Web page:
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One of the most exciting developments in medicine in the twentieth century has been the impressive expansion of the scientific basis for clinical practice. Despite these advances, ambiguity rather than certainty remains prevalent in the clinical setting, where the crucial tasks include problem solving, decision making, and judgment. The development of the scientific basis for these intellectual skills has lagged far behind that of the factual underpinnings of clinical medicine. Because careful scrutiny of the reasoning processes used by clinicians has seemed to be a far more formidable task than laboratory studies in the biomedical sciences, existing descriptions of the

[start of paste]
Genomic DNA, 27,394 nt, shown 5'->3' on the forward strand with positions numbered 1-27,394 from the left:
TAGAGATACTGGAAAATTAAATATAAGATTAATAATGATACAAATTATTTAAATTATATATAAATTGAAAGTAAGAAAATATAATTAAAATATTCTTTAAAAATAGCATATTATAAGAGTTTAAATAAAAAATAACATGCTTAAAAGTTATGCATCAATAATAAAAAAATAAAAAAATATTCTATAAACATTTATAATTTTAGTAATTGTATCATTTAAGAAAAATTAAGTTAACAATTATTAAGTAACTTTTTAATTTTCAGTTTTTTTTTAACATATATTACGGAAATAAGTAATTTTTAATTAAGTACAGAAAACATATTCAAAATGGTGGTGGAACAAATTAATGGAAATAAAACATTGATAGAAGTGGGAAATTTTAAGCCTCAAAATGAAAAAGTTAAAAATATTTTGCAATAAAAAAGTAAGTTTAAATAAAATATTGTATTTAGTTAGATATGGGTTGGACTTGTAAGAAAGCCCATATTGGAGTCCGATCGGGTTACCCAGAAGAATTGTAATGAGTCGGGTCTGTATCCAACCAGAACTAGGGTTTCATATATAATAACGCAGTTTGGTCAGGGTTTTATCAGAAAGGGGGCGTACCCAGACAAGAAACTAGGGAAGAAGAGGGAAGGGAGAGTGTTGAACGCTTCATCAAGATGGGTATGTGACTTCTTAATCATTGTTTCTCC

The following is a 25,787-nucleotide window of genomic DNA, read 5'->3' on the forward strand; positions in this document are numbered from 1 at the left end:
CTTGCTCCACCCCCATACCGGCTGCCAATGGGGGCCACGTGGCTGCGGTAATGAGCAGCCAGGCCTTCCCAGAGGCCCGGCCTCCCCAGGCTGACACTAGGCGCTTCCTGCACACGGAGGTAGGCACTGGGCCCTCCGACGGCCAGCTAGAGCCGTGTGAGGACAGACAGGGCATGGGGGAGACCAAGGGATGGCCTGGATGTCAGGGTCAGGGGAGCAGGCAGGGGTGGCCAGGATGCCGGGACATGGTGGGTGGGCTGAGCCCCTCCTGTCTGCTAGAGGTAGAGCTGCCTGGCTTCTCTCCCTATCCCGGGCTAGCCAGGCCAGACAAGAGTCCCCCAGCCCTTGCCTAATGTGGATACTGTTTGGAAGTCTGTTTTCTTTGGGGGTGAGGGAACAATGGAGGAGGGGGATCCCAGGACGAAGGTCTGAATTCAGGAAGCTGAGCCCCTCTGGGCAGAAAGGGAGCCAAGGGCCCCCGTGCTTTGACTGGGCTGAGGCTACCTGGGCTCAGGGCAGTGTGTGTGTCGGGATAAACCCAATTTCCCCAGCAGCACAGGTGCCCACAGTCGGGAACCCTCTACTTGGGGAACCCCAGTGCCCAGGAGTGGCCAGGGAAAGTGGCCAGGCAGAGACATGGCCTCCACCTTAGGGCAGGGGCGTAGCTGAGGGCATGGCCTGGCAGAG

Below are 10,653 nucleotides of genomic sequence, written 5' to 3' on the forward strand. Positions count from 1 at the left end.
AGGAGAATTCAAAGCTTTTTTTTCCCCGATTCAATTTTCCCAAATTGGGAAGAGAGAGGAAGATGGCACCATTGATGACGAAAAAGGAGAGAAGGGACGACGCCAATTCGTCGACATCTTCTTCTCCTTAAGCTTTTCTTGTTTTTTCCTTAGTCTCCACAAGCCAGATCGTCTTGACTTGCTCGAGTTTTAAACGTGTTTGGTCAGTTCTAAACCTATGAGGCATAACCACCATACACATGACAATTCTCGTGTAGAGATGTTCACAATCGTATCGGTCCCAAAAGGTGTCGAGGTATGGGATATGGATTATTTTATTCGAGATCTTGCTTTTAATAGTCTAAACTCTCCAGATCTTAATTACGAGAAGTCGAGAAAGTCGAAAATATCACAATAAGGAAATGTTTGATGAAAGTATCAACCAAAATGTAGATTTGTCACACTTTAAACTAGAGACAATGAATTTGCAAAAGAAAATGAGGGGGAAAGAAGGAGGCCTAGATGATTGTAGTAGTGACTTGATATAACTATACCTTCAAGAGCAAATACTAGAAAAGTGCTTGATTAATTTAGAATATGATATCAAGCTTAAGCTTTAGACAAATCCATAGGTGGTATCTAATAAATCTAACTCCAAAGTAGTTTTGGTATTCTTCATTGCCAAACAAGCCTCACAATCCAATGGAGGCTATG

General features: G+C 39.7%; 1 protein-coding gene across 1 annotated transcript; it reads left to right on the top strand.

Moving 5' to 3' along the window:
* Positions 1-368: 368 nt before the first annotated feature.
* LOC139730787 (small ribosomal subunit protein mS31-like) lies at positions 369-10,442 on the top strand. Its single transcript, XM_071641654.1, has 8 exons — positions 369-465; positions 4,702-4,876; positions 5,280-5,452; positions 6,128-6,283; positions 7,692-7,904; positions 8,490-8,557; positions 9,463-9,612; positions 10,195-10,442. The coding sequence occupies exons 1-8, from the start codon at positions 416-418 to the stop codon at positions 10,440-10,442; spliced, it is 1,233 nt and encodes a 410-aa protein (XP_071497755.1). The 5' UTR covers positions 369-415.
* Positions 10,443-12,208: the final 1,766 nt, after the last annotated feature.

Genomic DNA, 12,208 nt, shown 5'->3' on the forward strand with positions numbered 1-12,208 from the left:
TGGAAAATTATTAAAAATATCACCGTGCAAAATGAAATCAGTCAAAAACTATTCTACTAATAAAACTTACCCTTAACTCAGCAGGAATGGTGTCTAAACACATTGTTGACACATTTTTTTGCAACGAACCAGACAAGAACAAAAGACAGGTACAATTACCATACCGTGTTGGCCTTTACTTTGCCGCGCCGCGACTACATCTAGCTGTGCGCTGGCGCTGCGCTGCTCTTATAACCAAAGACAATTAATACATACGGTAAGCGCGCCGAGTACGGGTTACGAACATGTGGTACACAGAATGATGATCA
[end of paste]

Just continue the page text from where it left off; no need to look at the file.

Medical Problem Solving.. Ann Intern Med. 1978;89:291. doi: https://doi.org/10.7326/0003-4819-89-2-291_1
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Published: Ann Intern Med. 1978;89(2):291.
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